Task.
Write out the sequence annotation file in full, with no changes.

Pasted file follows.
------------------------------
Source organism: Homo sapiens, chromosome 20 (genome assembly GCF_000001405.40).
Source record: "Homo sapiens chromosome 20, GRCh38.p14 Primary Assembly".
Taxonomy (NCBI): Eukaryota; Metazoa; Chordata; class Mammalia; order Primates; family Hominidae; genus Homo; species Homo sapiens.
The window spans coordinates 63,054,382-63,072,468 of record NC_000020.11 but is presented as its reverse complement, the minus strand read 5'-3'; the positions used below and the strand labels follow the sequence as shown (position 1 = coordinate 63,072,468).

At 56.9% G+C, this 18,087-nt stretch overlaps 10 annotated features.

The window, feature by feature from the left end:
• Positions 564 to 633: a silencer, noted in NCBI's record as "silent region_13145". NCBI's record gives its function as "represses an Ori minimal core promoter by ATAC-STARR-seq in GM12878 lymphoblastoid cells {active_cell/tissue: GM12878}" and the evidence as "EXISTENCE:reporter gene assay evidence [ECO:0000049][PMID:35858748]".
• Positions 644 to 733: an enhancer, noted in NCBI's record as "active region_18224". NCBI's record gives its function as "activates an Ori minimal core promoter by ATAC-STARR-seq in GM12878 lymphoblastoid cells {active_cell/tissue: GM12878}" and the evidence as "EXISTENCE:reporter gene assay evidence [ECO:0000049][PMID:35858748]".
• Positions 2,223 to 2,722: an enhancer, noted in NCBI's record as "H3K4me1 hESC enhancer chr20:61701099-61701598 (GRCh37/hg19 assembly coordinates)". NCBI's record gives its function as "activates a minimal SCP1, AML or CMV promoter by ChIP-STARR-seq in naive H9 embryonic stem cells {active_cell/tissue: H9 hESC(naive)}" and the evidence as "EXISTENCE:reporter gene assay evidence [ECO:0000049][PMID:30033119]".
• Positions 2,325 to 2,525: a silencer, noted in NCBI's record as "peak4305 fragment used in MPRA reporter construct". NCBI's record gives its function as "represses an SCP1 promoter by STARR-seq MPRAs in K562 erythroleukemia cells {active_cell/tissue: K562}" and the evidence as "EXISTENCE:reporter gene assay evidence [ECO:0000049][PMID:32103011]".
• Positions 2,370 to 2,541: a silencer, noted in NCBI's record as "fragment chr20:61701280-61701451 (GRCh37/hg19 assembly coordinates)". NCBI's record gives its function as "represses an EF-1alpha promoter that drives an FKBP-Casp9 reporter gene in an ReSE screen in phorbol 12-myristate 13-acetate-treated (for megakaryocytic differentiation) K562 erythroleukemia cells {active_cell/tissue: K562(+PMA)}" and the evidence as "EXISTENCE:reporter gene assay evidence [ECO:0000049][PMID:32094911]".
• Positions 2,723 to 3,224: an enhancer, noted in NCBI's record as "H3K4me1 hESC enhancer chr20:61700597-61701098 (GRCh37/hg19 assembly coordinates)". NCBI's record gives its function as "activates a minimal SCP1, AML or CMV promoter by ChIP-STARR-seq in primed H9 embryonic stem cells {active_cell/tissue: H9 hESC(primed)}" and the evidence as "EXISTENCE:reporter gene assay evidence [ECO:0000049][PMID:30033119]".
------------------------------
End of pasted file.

Source organism: Homo sapiens, chromosome 20 (genome assembly GCF_000001405.40).
Source record: "Homo sapiens chromosome 20, GRCh38.p14 Primary Assembly".
Taxonomy (NCBI): Eukaryota; Metazoa; Chordata; class Mammalia; order Primates; family Hominidae; genus Homo; species Homo sapiens.
The window spans coordinates 63,054,382-63,072,468 of record NC_000020.11 but is presented as its reverse complement, the minus strand read 5'-3'; the positions used below and the strand labels follow the sequence as shown (position 1 = coordinate 63,072,468).

At 56.9% G+C, this 18,087-nt stretch overlaps 10 annotated features.

The window, feature by feature from the left end:
• Positions 564 to 633: a silencer, noted in NCBI's record as "silent region_13145". NCBI's record gives its function as "represses an Ori minimal core promoter by ATAC-STARR-seq in GM12878 lymphoblastoid cells {active_cell/tissue: GM12878}" and the evidence as "EXISTENCE:reporter gene assay evidence [ECO:0000049][PMID:35858748]".
• Positions 644 to 733: an enhancer, noted in NCBI's record as "active region_18224". NCBI's record gives its function as "activates an Ori minimal core promoter by ATAC-STARR-seq in GM12878 lymphoblastoid cells {active_cell/tissue: GM12878}" and the evidence as "EXISTENCE:reporter gene assay evidence [ECO:0000049][PMID:35858748]".
• Positions 2,223 to 2,722: an enhancer, noted in NCBI's record as "H3K4me1 hESC enhancer chr20:61701099-61701598 (GRCh37/hg19 assembly coordinates)". NCBI's record gives its function as "activates a minimal SCP1, AML or CMV promoter by ChIP-STARR-seq in naive H9 embryonic stem cells {active_cell/tissue: H9 hESC(naive)}" and the evidence as "EXISTENCE:reporter gene assay evidence [ECO:0000049][PMID:30033119]".
• Positions 2,325 to 2,525: a silencer, noted in NCBI's record as "peak4305 fragment used in MPRA reporter construct". NCBI's record gives its function as "represses an SCP1 promoter by STARR-seq MPRAs in K562 erythroleukemia cells {active_cell/tissue: K562}" and the evidence as "EXISTENCE:reporter gene assay evidence [ECO:0000049][PMID:32103011]".
• Positions 2,370 to 2,541: a silencer, noted in NCBI's record as "fragment chr20:61701280-61701451 (GRCh37/hg19 assembly coordinates)". NCBI's record gives its function as "represses an EF-1alpha promoter that drives an FKBP-Casp9 reporter gene in an ReSE screen in phorbol 12-myristate 13-acetate-treated (for megakaryocytic differentiation) K562 erythroleukemia cells {active_cell/tissue: K562(+PMA)}" and the evidence as "EXISTENCE:reporter gene assay evidence [ECO:0000049][PMID:32094911]".
• Positions 2,723 to 3,224: an enhancer, noted in NCBI's record as "H3K4me1 hESC enhancer chr20:61700597-61701098 (GRCh37/hg19 assembly coordinates)". NCBI's record gives its function as "activates a minimal SCP1, AML or CMV promoter by ChIP-STARR-seq in primed H9 embryonic stem cells {active_cell/tissue: H9 hESC(primed)}" and the evidence as "EXISTENCE:reporter gene assay evidence [ECO:0000049][PMID:30033119]".